A dichotomy is a splitting into exactly two non-overlapping parts. Those two parts must be mutually exclusive (nothing can be in both) and exhaustive (nothing can be in neither). A false dichotomy is a seeming dichotomy that fails one or both of those criteria. Hong Kong is full of ’em. Here’s a quick list. It’s far from exhaustive.
East vs. West: HK is mostly a Chinese city, but it has considerable Western, Indian, Malyasian, and Filipino influences. The culture is Chinese, but the economic and political systems are Western. What’s interesting is how naturally they seem to go together.
New World vs. Old World: China and everything Chinese is about as Old World as you can get. But HK is a very new city, much newer than NYC. The architecture is New World, but the culture is very old.
Big vs. Small: people often talk about how HK is a very small big city. This is particularly true if you’re an expat. I randomly run into people I know in this city of 7 million much more often than I did in Boulder (population 100,000 or so).
Left vs. Right: except on the streets, where everyone faithfully keeps to the wrong side, HK lacks a left/right convention, and it’s really annoying. Sometimes you’re expected to keep left, other times right. The lack of an established convention in this area makes walking considerably more chaotic and difficult than it needs to be.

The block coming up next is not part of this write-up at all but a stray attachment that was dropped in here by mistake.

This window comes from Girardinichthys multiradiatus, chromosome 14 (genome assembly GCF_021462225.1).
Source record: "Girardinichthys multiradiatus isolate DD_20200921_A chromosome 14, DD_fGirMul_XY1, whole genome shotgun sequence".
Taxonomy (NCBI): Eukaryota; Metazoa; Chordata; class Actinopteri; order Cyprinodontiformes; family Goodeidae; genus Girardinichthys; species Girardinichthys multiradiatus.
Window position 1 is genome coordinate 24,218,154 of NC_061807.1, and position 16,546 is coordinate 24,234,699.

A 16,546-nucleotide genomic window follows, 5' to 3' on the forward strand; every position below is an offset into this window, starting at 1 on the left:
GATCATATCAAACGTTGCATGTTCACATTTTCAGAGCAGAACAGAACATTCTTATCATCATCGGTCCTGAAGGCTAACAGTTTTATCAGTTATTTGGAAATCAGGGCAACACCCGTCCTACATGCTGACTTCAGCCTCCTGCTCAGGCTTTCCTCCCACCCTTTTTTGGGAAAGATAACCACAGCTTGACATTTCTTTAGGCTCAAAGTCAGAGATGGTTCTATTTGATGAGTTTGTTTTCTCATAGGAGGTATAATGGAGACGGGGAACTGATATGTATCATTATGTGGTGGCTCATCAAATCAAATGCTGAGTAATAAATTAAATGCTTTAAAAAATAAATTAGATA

Freedom vs. Authority: The political system here has some superficial democratic elements, but at the end of the day the only real power players are Big Beijing and big corporations. Mussolini would approve. On the other hand, freedoms of speech, assembly and religion are protected. J.S. Mill would approve.
Wasteful vs. Efficient: The amount of trash this city produces is insane, and I think it’s higher per capita than even the extreme wastefulness of a US city. And recycling bins are so rare that I often find myself throwing plastic bottles away. But those bottles, along with much of the reusable garbage, gets recycled anyway. If something has value, Chinese people are loathe to waste it. There’s a huge array of small businesses and individual poor people who make sure that much less gets wasted here than in HK. More on this later.